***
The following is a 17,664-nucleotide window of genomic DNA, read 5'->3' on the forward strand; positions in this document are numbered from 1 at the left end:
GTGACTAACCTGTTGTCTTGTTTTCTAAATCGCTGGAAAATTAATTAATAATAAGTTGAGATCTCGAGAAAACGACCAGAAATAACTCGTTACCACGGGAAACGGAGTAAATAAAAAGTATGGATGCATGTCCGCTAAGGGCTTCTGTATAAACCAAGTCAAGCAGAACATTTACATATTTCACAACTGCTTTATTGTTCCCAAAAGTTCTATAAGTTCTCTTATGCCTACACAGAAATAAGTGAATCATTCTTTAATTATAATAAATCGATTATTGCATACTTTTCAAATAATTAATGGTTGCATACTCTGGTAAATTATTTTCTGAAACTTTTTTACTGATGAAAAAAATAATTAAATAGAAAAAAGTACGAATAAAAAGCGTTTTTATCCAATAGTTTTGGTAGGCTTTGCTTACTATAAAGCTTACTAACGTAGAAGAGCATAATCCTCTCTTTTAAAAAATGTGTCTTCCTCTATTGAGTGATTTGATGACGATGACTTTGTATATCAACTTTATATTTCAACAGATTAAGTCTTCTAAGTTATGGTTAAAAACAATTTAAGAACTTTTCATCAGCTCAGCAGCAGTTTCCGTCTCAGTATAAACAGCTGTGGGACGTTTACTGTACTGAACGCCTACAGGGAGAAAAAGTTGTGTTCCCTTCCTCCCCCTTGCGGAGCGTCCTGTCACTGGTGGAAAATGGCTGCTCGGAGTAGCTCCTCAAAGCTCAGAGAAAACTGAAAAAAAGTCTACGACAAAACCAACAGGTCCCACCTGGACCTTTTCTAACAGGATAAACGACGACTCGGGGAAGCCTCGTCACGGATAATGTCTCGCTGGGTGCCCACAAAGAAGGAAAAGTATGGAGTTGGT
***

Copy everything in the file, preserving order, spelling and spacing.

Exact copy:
The following is a 17,664-nucleotide window of genomic DNA, read 5'->3' on the forward strand; positions in this document are numbered from 1 at the left end:
GTGACTAACCTGTTGTCTTGTTTTCTAAATCGCTGGAAAATTAATTAATAATAAGTTGAGATCTCGAGAAAACGACCAGAAATAACTCGTTACCACGGGAAACGGAGTAAATAAAAAGTATGGATGCATGTCCGCTAAGGGCTTCTGTATAAACCAAGTCAAGCAGAACATTTACATATTTCACAACTGCTTTATTGTTCCCAAAAGTTCTATAAGTTCTCTTATGCCTACACAGAAATAAGTGAATCATTCTTTAATTATAATAAATCGATTATTGCATACTTTTCAAATAATTAATGGTTGCATACTCTGGTAAATTATTTTCTGAAACTTTTTTACTGATGAAAAAAATAATTAAATAGAAAAAAGTACGAATAAAAAGCGTTTTTATCCAATAGTTTTGGTAGGCTTTGCTTACTATAAAGCTTACTAACGTAGAAGAGCATAATCCTCTCTTTTAAAAAATGTGTCTTCCTCTATTGAGTGATTTGATGACGATGACTTTGTATATCAACTTTATATTTCAACAGATTAAGTCTTCTAAGTTATGGTTAAAAACAATTTAAGAACTTTTCATCAGCTCAGCAGCAGTTTCCGTCTCAGTATAAACAGCTGTGGGACGTTTACTGTACTGAACGCCTACAGGGAGAAAAAGTTGTGTTCCCTTCCTCCCCCTTGCGGAGCGTCCTGTCACTGGTGGAAAATGGCTGCTCGGAGTAGCTCCTCAAAGCTCAGAGAAAACTGAAAAAAAGTCTACGACAAAACCAACAGGTCCCACCTGGACCTTTTCTAACAGGATAAACGACGACTCGGGGAAGCCTCGTCACGGATAATGTCTCGCTGGGTGCCCACAAAGAAGGAAAAGTATGGAGTTGGT